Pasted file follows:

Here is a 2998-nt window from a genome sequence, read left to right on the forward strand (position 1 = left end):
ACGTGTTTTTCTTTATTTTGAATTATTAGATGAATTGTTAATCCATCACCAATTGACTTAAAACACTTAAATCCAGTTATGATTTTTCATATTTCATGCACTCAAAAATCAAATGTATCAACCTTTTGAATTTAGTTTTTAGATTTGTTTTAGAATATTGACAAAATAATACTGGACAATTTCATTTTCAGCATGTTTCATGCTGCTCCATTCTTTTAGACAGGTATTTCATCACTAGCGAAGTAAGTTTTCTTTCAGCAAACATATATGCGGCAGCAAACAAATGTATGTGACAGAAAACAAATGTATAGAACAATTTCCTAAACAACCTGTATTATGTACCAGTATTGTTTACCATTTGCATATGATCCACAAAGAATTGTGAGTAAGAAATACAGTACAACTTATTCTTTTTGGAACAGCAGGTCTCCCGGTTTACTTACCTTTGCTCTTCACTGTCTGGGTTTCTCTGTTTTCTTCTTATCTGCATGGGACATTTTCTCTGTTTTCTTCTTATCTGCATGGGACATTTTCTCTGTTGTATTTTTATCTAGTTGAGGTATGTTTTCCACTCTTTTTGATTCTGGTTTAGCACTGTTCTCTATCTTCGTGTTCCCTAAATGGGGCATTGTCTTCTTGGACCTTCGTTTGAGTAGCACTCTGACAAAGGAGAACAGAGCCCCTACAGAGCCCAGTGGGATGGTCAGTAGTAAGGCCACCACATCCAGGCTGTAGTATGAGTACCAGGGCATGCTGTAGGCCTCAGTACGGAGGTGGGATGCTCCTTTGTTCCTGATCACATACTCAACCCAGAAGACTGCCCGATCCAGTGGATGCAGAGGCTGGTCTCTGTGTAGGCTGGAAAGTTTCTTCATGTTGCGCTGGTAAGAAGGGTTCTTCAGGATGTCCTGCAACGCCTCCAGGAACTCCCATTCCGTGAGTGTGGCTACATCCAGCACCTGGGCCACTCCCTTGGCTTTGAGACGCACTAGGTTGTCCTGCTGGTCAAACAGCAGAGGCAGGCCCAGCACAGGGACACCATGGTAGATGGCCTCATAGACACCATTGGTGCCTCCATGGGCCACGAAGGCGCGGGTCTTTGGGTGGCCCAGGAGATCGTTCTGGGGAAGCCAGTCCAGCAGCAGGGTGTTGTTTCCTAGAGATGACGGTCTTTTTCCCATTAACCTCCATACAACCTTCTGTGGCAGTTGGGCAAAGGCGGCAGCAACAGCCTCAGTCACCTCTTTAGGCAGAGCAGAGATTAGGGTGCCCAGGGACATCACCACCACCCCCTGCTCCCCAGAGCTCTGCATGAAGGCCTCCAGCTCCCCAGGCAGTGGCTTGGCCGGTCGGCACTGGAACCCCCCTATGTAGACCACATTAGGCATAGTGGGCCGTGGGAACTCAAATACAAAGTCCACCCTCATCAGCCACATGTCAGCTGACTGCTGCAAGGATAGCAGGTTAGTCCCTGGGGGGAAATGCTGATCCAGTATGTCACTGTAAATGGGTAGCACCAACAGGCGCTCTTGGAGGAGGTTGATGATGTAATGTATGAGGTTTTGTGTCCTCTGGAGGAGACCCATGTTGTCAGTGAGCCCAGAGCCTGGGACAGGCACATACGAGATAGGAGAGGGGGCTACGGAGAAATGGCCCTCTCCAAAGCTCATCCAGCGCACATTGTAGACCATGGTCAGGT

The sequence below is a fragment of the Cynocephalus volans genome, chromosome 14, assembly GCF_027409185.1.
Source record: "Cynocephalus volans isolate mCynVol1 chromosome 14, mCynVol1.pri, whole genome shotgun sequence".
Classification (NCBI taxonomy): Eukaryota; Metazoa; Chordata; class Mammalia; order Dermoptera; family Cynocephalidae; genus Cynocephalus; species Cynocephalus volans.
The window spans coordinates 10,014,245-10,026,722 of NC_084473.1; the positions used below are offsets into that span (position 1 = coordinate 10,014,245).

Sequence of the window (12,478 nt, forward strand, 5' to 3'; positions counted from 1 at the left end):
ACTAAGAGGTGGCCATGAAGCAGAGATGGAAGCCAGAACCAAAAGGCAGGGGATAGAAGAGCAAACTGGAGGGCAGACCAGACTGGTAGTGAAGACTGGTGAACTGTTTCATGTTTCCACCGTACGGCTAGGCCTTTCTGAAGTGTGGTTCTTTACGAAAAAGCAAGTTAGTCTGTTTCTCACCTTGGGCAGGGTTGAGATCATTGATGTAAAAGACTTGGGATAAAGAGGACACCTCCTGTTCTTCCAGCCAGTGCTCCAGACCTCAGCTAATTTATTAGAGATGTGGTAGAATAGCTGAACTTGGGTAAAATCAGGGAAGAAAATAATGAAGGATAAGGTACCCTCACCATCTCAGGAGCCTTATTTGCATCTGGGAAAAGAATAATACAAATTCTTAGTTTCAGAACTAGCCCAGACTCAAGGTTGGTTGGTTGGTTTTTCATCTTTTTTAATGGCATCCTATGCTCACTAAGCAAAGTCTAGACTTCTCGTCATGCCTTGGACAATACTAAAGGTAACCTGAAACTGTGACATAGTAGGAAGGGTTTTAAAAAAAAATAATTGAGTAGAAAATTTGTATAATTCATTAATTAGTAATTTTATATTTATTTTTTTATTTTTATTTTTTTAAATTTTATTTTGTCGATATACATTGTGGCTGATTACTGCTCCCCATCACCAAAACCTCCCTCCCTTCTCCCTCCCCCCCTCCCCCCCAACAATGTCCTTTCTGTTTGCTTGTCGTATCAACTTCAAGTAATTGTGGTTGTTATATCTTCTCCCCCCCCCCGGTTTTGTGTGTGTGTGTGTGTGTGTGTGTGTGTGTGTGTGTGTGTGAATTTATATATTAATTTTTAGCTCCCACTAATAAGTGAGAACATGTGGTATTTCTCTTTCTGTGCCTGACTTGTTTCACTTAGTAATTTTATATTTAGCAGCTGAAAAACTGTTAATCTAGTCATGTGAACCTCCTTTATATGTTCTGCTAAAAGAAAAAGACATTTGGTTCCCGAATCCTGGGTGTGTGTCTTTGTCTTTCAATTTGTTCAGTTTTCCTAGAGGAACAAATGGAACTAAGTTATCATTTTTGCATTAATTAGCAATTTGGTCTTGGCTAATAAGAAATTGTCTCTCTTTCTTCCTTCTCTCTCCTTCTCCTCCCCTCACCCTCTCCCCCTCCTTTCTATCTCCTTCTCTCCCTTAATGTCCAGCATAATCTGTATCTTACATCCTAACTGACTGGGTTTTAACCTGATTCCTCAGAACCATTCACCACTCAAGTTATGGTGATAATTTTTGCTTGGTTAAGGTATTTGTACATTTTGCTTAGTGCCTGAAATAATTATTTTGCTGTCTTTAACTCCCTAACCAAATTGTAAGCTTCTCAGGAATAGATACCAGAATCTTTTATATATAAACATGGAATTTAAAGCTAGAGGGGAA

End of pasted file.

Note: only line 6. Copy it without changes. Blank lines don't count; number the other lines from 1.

The window spans coordinates 10,014,245-10,026,722 of NC_084473.1; the positions used below are offsets into that span (position 1 = coordinate 10,014,245).